Angry Marseilles after the drama of rue d'Aubagne

Several thousand of Marseilles -8,000, according to police – marched Saturday in tribute to the victims of the collapse of two buildings, which killed 8 people, expressing their "black anger" on their arrival under the windows of the town hall to the shouts of "murderer Gaudin! Resign Gaudin! "

As a symbol of criticism and controversy over the municipality and its management of unworthy housing since the tragedy, the balcony of a building – apparently in good condition – has partially collapsed a few meters from The pain of the white march has caused 3 light wounds: a a 59-year-old woman and a 7-year-old boy who fell from the foreground, and a 24-year-old woman who received a stone block on her foot.

Gathered just a few tens of meters from the site of the disaster, the procession rattles behind the relatives of the eight victims – 5 men and 3 women -, a white rose in hand. Among them, many friends of Pope Maguette, a young Senegalese who died under the rubble of his palace, brandished the portraits of the young, the dreadlocks on his head.

"Do you realize that Monday morning, an hour after the collapse, had an appointment for a new home?" His friend Salim says. Tonio, 39, cigarette in hand, evokes him, his "sleepless nights" from Monday: "I am afraid, a month ago, I still lived in a building that was evacuated yesterday, as a precaution (…). normal to live it, it is an insult to the poor ".

In demonstrators, anger increases very rapidly. "Today there are children who refuse to go to school because they are afraid of the mother who stays at home, people who are frightened because their apartment is dirty and wet", says Évelyne, of the collective "November 5".

– "A political catastrophe!" –

After going through an impressive silence Noailles, the popular quarter where the drama took place, usually very lively, the procession reaches the end of the Canebière, not far from the town hall of Jean-Claude Gaudin, the target of virulent criticism from the drama.

Under the balconies of the town hall, the screams merge: "Assassin Gaudin! Gaudin in prison! Resignation Gaudin!" A minute's silence follows, followed by a long salvo of applause, in great emotion.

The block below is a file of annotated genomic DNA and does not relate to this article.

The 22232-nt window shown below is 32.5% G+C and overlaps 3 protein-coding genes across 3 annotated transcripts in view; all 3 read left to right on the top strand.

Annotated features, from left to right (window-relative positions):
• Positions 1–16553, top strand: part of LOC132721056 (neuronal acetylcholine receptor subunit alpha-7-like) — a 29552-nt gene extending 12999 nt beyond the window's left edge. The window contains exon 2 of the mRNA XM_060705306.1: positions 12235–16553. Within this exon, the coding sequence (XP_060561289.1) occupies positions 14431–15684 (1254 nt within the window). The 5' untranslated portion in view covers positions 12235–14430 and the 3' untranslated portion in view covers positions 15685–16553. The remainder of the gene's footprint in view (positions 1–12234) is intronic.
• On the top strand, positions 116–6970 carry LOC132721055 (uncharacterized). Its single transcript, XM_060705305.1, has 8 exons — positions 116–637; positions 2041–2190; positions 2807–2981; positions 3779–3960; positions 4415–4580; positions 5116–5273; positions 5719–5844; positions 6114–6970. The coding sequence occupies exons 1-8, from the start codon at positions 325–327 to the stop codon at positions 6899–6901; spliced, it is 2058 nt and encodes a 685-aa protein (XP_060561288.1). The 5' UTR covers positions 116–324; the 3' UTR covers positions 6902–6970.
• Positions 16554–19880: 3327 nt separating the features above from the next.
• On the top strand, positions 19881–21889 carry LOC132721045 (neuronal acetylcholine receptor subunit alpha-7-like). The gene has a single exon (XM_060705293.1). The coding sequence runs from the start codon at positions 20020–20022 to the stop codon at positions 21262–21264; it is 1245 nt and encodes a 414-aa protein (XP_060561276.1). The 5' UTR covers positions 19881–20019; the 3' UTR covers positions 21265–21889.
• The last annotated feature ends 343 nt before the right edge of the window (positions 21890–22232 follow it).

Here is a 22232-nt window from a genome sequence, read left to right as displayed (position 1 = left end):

"It's not a natural disaster but a political disaster!", Lance Mike Kevin, a resident of the Aubagne street. After the tragedy, the mayor had mentioned among the causes of the collapse of heavy rainy buildings.

"We reject this tragedy as an opportunity for the mayor and speculators to free anyone from the neighborhood," warns the youth, loudly applauding. Hundreds of inhabitants of the collapsed buildings – three of which one fell partly under the relief and only one was inhabited – and many others were evacuated by the authorities with caution. They fear a "domino effect" in a neighborhood whose buildings are often very old. The search for victims was interrupted on Saturday.

Several elected officials, including LFI Bouches-du-Rhone deputy Jean-Luc Melenchon, or LREM deputies Said Ahamada and Alexandra Louis, walked discreetly, without a tricolor scarf.

The city council of Marseille supported 187 families or 404 people in five hotels in the city, the municipality announced in a statement on Saturday evening. "With the support of social landowners, the city now has 150 social housing available, including 60 in the city center," the city said, adding that "9 families have accepted a permanent transfer and 2 a temporary transfer". The city hall has also made available to the victims a restaurant and a "free canteen" for all children.

Since November 7, 130 reports have been recorded throughout the municipality and 78 interventions have taken place, said the Municipality. By way of comparison, throughout 2017 the mayor had signed less than 100 imminent danger orders.

Throughout the week, criticism of the management of Jean-Claude Gaudin (LR), who has been in charge of the city for 23 years, has continued to grow. A report presented to the government in 2015 reported 40,000 unsafe homes in Marseilles, threatening the safety of almost 100,000 inhabitants (Marseille has over 860,000 according to INSEE).

An investigation was opened and entrusted to the judicial police to determine the exact circumstances of the disaster and the possible responsibilities.

Leave a comment

Send a Comment

Your email address will not be published. Required fields are marked *

This site uses Akismet to reduce spam. Learn how your comment data is processed.